It’s a real challenge. In 2019, the World Health Organization declared vaccine hesitancy a top 10 global health threat. We were seeing reoccurring outbreaks of measles because there were communities where people were refusing vaccines. In fact, in 2019, we almost lost our measles elimination status in the U.S. because of some of outbreaks. We see vaccine coverage for diseases like HPV is quite poor, largely [due to] hesitancy, and influenza vaccine coverage every year is far lower than it should be. Part of it is that people are worried about the safety of vaccines, and part of it is they may not perceive the risk of disease to be as bad as it really is.

As this pandemic has evolved, there’s a huge mix in how the public sees the government response. There’s a substantial portion of the population that thinks COVID is not a big deal—that scientists and public health are making a bigger deal out of it than it really is.

We also see problems with things like compliance with wearing masks, and even people questioning the safety and effectiveness of mask wearing. At the same time, there’s a large segment of the population that feels like the government response has been totally inadequate, and that politics have undermined science. The credibility of organizations and public health authorities like the CDC and the FDA have also really gone down.

We see that about half the population doesn’t intend to get a COVID vaccine if made available free of charge— at least not right away. That’s really a problem because at the end of the day vaccines don’t save lives—vaccinations save lives. But if most of the population doesn’t want those vaccines—either because they don’t think [COVID is] a big deal or they’re worried about the safety of the vaccine—then our greatest tool will be ineffective.

During the 2009 H1N1 outbreak you were involved in overseeing some of the safety and effectiveness work on that vaccine. Can you tell us a little bit about how that worked and what lessons we need to take into account today?

At the time, I was the director of vaccine safety at the National Vaccine Program Office. I was responsible for overseeing the safety monitoring of the 2009 H1N1 vaccines. In that situation it really wasn’t a new vaccine, it was a strain change. In fact, if H1N1 had emerged six months earlier, it just would have been a part of our seasonal flu vaccine—and we know a lot about the safety of flu vaccines.

There was always some potential for a real adverse reaction we hadn’t anticipated, but we had a lot of confidence that the vaccines were very safe. What we were worried about were these coincidental adverse reactions derailing the program. So, what did we do? First, we got all hands on deck. We had clear leadership within the Department of Health and Human Services—from the secretary to the assistant secretary for health and the assistant secretary for preparedness and response. They really empowered me and my office to do our job.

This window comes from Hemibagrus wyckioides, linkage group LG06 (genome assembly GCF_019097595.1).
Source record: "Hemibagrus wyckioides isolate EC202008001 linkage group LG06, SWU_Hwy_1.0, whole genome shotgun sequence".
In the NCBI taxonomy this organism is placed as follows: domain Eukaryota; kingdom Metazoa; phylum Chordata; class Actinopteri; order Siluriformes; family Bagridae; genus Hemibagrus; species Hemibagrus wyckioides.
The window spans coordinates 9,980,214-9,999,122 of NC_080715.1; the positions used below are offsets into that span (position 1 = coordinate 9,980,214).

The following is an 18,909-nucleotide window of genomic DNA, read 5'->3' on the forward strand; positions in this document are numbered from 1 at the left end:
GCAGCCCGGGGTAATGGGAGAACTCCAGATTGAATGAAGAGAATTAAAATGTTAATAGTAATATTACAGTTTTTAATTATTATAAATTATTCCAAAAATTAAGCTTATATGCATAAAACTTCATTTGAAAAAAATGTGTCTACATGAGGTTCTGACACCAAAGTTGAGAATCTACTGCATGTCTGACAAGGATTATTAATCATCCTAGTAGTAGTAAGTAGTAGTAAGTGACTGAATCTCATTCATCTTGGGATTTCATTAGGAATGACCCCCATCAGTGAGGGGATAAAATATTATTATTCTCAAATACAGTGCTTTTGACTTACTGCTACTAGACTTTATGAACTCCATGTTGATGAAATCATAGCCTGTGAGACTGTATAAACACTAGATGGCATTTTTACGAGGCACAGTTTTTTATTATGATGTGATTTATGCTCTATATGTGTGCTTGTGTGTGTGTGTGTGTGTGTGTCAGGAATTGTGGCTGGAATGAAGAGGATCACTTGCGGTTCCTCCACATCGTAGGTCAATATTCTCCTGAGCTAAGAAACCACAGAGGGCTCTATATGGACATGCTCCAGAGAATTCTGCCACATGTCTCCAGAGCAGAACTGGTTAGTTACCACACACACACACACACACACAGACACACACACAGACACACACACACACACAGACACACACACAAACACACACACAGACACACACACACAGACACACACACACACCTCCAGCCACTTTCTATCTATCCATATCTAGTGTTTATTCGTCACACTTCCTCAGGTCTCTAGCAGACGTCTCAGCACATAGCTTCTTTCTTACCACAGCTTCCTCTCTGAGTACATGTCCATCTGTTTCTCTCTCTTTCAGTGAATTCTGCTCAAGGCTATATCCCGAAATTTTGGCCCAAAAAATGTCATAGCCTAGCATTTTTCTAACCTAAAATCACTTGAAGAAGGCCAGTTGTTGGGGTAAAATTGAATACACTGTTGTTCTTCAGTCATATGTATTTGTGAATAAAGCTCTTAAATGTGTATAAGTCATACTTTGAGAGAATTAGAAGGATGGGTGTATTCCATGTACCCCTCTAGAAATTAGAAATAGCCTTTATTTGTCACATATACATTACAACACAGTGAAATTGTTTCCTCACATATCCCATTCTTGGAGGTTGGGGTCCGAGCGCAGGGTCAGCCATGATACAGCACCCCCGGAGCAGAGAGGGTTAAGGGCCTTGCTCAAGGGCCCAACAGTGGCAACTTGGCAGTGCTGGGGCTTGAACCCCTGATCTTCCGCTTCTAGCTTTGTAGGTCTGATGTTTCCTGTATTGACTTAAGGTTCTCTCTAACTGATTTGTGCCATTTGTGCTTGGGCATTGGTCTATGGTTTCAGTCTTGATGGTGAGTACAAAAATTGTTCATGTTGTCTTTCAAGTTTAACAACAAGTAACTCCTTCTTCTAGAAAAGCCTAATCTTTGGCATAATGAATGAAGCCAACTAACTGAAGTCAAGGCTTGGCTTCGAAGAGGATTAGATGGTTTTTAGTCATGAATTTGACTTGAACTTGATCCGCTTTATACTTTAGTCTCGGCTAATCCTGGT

We took all of these health care databases that we had the capacity to use—the CDC’s Vaccine Safety Datalink, data from Veterans Affairs, Department of Defense, Indian Health Service, Center for Medicaid Services—and we brought them all together. We also developed a new system called PRISM with Harvard Pilgrim [Health Care], where we linked 10 state immunization registries to four large health insurance companies. Ultimately, this gave us a tremendous amount of data. All of these data are anonymous and de-identified.

All this information was looked at by a federal immunization safety task force chaired by the assistant secretary for health and for preparedness and response [and] high-level scientific leadership from the NIH, FDA, CDC,  and Departments of Defense, Veterans Affairs, Indian Health Services, for internal coordination. We also had an external advisory group called the H1N1 Vaccine Safety Risk Assessment Working Group as part of our National Vaccine Advisory Committee. These were independent experts that didn’t have a conflict of interest in terms of their funding and their research, and also independent from the program promoting the vaccine.

Every two weeks, the scientists within the government shared data, and then we would share this data with this advisory committee. Once a month they made public reports, so there was transparency. We had a very rigorous system. We had a lot of data and set it up in a way that it would be credible, so that if we saw a problem and we assessed the data and came to a conclusion, that the public would believe it.

Daniel Salmon, PhD ’03, MPH, is a professor of International Health. He is the director of the Institute for Vaccine Safety based in the Department of International Health at the Johns Hopkins Bloomberg School of Public Health. 

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Public Health On Call

This interview is adapted from the December 4, 2020, episode of Public Health On Call.